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Meningitis in Children

By Santa J. Bartholomew M.D. FAAP, FCCM

Meningitis is the medical word for an infection or inflammation in the skin surrounding the brain and spinal cord. This can be a life-threatening disease in all age groups although the types of bacteria that cause meningitis differ based on age. Meningitis in all age groups can cause permanent damage to the brain and the nerves from the brain; causing hearing loss, mental retardation and other neurologic issues, and even death if not diagnosed and treated quickly.

Table 1: Organisms Causing Meningitis

Blood Brain Barrier

There is a barrier or doorway from our bloodstream into the spinal fluid surrounding the brain called the blood-brain barrier (BBB). This is the brain’s first line of defense against infection but when children and infants get infected the bacteria and/or virus that they are infected with can alter the BBB causing it to break down or become more permeable in places allowing the infection to get through to the brain causing infection. The other way to get meningitis is for a bacterium that is causing an infection in the inner ear or sinus to erode into the brain and spinal fluid and spill organisms into the spinal fluid.  Children often have fevers; infants may have low or high temperatures. They are often lethargic, not able to stay awake and in older children may have difficulty mentating. Older children and teens also have pain when moving the neck, this is called meningismus, and headaches made worse by bright light (photophobia).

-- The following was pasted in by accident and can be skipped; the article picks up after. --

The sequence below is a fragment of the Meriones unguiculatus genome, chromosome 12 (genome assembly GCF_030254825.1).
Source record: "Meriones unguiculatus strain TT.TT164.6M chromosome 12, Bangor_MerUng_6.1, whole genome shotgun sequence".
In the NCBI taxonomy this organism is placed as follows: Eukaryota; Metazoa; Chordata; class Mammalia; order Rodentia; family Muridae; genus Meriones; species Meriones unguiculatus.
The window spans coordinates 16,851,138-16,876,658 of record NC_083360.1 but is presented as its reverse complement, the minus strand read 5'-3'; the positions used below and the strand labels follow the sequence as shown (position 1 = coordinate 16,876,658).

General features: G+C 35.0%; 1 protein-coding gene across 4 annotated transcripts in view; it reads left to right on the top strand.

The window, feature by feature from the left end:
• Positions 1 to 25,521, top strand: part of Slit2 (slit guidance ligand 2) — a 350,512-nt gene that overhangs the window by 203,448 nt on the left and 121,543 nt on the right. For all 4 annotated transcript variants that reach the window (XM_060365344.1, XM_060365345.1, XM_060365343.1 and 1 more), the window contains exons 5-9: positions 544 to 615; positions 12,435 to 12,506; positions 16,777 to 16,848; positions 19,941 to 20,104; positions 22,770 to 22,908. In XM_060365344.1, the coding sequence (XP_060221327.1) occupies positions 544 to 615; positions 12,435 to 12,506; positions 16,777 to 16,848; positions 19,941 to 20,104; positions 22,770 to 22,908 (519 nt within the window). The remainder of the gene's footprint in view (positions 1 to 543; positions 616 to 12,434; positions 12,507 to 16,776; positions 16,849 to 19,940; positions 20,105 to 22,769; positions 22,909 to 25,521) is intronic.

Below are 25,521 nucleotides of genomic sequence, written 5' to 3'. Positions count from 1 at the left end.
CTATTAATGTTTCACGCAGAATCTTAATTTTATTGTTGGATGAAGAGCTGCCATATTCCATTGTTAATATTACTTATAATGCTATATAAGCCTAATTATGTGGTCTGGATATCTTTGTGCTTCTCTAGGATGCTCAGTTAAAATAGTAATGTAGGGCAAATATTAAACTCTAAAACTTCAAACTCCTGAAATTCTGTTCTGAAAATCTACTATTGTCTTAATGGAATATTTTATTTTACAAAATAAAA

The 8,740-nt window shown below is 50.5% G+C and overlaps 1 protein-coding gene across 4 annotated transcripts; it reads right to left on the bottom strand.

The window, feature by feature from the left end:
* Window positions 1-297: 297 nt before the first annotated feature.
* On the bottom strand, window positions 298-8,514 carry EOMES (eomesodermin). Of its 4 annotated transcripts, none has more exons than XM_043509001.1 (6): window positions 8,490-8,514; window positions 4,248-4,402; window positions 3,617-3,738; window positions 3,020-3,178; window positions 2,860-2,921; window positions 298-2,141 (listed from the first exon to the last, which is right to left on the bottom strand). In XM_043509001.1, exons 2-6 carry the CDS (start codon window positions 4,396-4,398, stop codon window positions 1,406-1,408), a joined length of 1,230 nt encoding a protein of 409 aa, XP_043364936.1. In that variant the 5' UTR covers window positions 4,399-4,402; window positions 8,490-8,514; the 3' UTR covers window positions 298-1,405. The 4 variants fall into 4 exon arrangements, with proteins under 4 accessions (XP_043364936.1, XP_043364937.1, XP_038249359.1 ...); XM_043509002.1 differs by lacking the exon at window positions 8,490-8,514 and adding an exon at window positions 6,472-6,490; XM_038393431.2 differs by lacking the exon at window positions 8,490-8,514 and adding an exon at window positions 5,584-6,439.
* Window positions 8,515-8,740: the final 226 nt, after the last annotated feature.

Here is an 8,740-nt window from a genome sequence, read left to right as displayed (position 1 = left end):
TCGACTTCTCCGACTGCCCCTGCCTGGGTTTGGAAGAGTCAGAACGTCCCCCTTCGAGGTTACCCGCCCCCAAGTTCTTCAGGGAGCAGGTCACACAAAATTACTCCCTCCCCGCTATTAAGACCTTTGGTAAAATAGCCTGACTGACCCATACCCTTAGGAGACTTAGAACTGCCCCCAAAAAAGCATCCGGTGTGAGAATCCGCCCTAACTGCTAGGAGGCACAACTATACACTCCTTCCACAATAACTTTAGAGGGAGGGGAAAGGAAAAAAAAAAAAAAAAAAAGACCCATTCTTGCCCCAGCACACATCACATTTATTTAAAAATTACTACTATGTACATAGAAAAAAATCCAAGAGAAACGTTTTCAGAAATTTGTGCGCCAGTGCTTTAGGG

pediatric meningitis
Most Common Symptoms of Meningitis

Figure 1: Rashes Associated with Meningitis

meningitis in children

When seen in the Emergency Department children often have high white counts (white cells are the infantry of the immune system) as the different types of white cells are released into the bloodstream and have different ways of killing and controlling viruses and bacteria. Although this is enormously helpful to fighting infection it can also injure the brain cells engulfed in the infection and make swelling in the brain and this swelling can decrease blood flow to the brain by compressing blood vessels into the skull and make brain injury worse. In infants there are times when the white cells are very low portending that the child is overwhelmed by infection and at more risk of dying without rapid intervention.

It is vital when a child is brought to the ED that labs are obtained quickly, a diagnosis is made with all possible haste, and antibiotics are started. This all should occur concurrently with checking the child’s ability to breath and swallow and if they are not, then taking control of their airway. Also, treating things like low blood sugar and seizures aggressively as they can injure the brain further.

Besides antibiotics and in some types of meningitis the occasional use of steroids all care is supportive care.

The brain is extremely fragile. It has no alternate way to make energy if there is no glucose in the blood or if blood does not get to and feed the brain. It exists within a fixed space, the skull, so there is limited space for swelling before the brain is injured irreversibly by swelling. Anything that increases the brain’s metabolic demands like fever and seizures can make the outcome worse. So, during the first days of infection, all support is focused on keeping enough sugar in the blood, stopping or controlling seizures, supporting blood pressure to keep adequate blood flow to the brain and controlling swelling.

Healthcare providers will look at the brain by CT initially and intermittently to carefully watch brain swelling depending on how alert the child is and if they are having seizures or not. They should carefully monitor for seizures and treat them aggressively. Mortality for bacterial meningitis in infants can be as high as 20% and 10-12% in older children. But in addition to death meningitis is fraught with difficult consequences: subdural abscesses, hearing loss, hydrocephalus

Finally, meningitis can often be accompanied by overwhelming sepsis in which there is a large burden of circulating bacteria. This prompts a large inflammatory response to fight the toxins released by bacteria. But this can cause high fevers and high HR as well as low blood pressure and organ failure further complicating the supportive goals of protecting the brain.

The key to protecting the brain from injury is quick diagnosis and quick treatment.